A large number of unregulated investments in SIPPs have been recommended by unregulated individuals who unfortunately require the assistance of a regulated adviser to place them.
    If your daft enough to get involved in this then you should not be surprised of the consequences.

  2. Reckless connection by the adviser…. shows how ‘you’ can’t just walk away form the scene. What if a blank SIPP had been set-up to accumulate the funds from the existing various pensions and then the organising ‘adviser’ had nothing to do with the client signing the Harlequin investment paperwork…. and/or would the client be able to pursue the SIPP administrator for ‘allowing’ him to pursue a stupid investment in offshore, offplan property speculation…?

    The adviser was reckless and is paying the price but where or where is the client’s responsibility for being an idiot in all these things? And – where will the FOS’ capacity for ruling against an adviser stop. Let me imagine a scenario… South East property bubble collapse, prices down 50% so all the Buy To Let investors pursue complaints against the mortgage brokers (and the lending banks if direct) for allowing them to borrow the money when clearly it was outside of their risk criteria and capacity for loss…. This is the fear though – there is no final line…..

    • It is not just a buy to let property purchase that is unregulated. In most cases the mortgage is not either. So the first line of defence on such a complaint is likely to be an argument over FOS jurisdiction.

  3. “Mr G has agreed for the SIPP to pay the remainder of the purchase price under that contract … if the property is completed, Harlequin could require those payments to be made. I think it’s unlikely that the property will be completed … if the business takes over the contract from the SIPP trustees then it may be liable for the remaining amount of the purchase price.”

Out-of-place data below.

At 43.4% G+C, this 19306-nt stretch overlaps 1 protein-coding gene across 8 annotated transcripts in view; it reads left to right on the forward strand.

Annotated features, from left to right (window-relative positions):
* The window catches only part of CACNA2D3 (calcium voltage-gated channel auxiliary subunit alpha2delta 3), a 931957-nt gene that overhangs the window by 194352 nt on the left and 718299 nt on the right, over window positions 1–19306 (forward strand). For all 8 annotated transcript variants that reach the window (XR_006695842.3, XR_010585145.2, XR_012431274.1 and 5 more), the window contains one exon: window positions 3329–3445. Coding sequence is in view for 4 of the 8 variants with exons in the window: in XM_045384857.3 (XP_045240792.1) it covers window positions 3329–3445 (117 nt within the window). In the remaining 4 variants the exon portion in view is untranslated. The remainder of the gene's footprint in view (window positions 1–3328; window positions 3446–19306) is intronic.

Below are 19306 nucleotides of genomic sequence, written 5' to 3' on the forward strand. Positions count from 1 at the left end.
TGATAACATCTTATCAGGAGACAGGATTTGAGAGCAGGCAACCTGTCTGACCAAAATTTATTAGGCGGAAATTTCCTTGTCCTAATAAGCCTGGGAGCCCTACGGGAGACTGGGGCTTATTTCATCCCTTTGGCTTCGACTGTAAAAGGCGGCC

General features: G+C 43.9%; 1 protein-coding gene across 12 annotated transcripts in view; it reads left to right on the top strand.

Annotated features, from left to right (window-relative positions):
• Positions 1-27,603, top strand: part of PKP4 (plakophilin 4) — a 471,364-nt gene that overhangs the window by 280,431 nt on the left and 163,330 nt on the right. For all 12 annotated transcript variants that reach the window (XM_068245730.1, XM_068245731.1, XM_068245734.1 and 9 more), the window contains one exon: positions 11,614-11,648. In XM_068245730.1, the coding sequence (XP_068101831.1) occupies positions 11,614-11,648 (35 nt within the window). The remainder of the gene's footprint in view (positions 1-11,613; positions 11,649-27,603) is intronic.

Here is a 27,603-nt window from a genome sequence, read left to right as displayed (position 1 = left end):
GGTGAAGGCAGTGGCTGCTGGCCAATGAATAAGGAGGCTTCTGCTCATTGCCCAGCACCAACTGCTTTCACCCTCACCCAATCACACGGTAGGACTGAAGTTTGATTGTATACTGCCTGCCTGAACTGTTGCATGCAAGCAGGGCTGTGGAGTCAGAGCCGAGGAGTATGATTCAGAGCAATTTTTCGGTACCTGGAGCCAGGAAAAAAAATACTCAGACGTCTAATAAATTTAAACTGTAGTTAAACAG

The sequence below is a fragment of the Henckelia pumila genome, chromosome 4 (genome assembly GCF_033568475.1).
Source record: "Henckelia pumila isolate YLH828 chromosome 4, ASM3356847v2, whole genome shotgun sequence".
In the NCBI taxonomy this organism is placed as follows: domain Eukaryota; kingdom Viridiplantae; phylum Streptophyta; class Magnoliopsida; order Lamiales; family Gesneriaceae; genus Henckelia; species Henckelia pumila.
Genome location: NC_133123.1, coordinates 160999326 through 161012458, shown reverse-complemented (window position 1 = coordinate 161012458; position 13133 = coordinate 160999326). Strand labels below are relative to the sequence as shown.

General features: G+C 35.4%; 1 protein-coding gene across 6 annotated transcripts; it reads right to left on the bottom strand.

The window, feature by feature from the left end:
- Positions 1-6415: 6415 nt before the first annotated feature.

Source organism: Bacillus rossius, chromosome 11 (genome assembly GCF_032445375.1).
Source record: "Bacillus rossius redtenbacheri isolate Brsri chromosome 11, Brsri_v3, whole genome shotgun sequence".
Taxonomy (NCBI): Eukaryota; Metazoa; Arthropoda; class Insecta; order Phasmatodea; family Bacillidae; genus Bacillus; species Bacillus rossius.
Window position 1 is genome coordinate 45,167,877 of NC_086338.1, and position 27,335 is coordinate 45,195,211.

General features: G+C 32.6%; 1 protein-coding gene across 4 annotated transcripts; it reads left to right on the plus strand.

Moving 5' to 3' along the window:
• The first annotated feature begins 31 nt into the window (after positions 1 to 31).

I wonder if we’ll see a similar approach to other highly illiquid property investments?

  4. So the key is that FOS can not touch the introducer.

  5. So it’s the customer’s ‘money’ but our ‘decision’ as to what they should do then?! Kind of what we have argued all along with the whole insistent client situation… It ain’t gonna happen! ‘It’s not arrogance that prevents me from carrying out your wishes sir/madam, it’s just that my family assets are also at stake. Sorry and all that but there you go!’

  6. Is it me????? What bit of the title of SIPP does the FoS not actually understand?

  7. Robert Milligan 26th July 2017 at 4:48 pm

    In this case the FOS is completely justified in its Adjudication, The FCA & the FOS can “Only” regulate those of us who have voluntarily agreed to be regulated, You know the Rules, I have dealt with several complaints on behalf of clients when the Advice firm has endeavoured to Hide and I mean Hide behind the Introducer said this and that, Rubbish, if you as a regulated adviser get involved with Advice from which you know the client is receiving advice which should not be being given, then you your self should retire from being regulated.